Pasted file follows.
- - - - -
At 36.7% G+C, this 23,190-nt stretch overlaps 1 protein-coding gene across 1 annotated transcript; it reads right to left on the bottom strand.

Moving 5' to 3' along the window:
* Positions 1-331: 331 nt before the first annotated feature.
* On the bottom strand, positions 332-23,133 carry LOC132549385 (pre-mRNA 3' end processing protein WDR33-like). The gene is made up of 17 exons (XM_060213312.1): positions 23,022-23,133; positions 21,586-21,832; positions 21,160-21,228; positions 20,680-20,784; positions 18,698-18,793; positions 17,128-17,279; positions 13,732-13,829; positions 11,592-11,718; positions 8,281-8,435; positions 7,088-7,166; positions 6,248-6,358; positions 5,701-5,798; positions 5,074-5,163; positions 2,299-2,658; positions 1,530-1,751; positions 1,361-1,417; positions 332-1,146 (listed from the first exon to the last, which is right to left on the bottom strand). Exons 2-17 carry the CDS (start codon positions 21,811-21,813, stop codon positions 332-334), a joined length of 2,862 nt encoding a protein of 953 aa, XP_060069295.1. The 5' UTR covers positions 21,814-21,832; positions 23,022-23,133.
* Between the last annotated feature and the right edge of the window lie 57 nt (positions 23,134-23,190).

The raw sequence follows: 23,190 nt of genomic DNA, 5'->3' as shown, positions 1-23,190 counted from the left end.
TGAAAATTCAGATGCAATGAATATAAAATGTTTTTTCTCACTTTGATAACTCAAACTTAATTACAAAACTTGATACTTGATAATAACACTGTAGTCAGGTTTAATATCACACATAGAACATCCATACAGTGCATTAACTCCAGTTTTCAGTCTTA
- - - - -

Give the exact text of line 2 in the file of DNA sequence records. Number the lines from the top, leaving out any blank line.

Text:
Moving 5' to 3' along the window: